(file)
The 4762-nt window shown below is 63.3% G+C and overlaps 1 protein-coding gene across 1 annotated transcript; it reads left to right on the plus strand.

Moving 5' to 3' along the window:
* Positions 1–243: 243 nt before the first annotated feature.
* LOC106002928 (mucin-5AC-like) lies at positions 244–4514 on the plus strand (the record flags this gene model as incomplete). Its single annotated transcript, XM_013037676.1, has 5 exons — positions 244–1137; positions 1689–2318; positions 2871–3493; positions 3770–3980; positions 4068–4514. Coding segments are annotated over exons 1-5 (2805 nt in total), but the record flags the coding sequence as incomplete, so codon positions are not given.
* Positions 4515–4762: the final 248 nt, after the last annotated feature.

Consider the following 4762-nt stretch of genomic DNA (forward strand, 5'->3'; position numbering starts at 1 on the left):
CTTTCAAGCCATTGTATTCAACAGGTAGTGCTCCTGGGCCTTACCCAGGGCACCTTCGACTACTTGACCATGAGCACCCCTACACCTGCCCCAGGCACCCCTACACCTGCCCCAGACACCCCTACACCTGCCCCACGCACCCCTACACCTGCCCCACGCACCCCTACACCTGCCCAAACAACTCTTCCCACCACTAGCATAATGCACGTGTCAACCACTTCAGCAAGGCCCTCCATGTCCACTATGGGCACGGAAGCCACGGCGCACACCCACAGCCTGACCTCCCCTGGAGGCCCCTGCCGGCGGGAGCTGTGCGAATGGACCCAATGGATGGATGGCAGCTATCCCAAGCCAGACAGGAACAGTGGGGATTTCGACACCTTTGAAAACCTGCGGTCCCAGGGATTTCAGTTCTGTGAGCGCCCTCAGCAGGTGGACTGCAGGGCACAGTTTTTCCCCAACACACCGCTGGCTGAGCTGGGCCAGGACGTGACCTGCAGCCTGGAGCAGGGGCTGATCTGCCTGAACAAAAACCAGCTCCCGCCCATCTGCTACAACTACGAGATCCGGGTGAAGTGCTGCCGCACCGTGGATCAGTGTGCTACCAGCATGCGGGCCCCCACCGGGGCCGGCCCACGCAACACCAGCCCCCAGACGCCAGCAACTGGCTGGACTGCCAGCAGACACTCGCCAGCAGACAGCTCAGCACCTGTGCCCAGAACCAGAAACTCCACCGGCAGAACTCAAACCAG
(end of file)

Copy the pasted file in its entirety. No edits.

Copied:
The 4762-nt window shown below is 63.3% G+C and overlaps 1 protein-coding gene across 1 annotated transcript; it reads left to right on the plus strand.

Moving 5' to 3' along the window:
* Positions 1–243: 243 nt before the first annotated feature.
* LOC106002928 (mucin-5AC-like) lies at positions 244–4514 on the plus strand (the record flags this gene model as incomplete). Its single annotated transcript, XM_013037676.1, has 5 exons — positions 244–1137; positions 1689–2318; positions 2871–3493; positions 3770–3980; positions 4068–4514. Coding segments are annotated over exons 1-5 (2805 nt in total), but the record flags the coding sequence as incomplete, so codon positions are not given.
* Positions 4515–4762: the final 248 nt, after the last annotated feature.

Consider the following 4762-nt stretch of genomic DNA (forward strand, 5'->3'; position numbering starts at 1 on the left):
CTTTCAAGCCATTGTATTCAACAGGTAGTGCTCCTGGGCCTTACCCAGGGCACCTTCGACTACTTGACCATGAGCACCCCTACACCTGCCCCAGGCACCCCTACACCTGCCCCAGACACCCCTACACCTGCCCCACGCACCCCTACACCTGCCCCACGCACCCCTACACCTGCCCAAACAACTCTTCCCACCACTAGCATAATGCACGTGTCAACCACTTCAGCAAGGCCCTCCATGTCCACTATGGGCACGGAAGCCACGGCGCACACCCACAGCCTGACCTCCCCTGGAGGCCCCTGCCGGCGGGAGCTGTGCGAATGGACCCAATGGATGGATGGCAGCTATCCCAAGCCAGACAGGAACAGTGGGGATTTCGACACCTTTGAAAACCTGCGGTCCCAGGGATTTCAGTTCTGTGAGCGCCCTCAGCAGGTGGACTGCAGGGCACAGTTTTTCCCCAACACACCGCTGGCTGAGCTGGGCCAGGACGTGACCTGCAGCCTGGAGCAGGGGCTGATCTGCCTGAACAAAAACCAGCTCCCGCCCATCTGCTACAACTACGAGATCCGGGTGAAGTGCTGCCGCACCGTGGATCAGTGTGCTACCAGCATGCGGGCCCCCACCGGGGCCGGCCCACGCAACACCAGCCCCCAGACGCCAGCAACTGGCTGGACTGCCAGCAGACACTCGCCAGCAGACAGCTCAGCACCTGTGCCCAGAACCAGAAACTCCACCGGCAGAACTCAAACCAG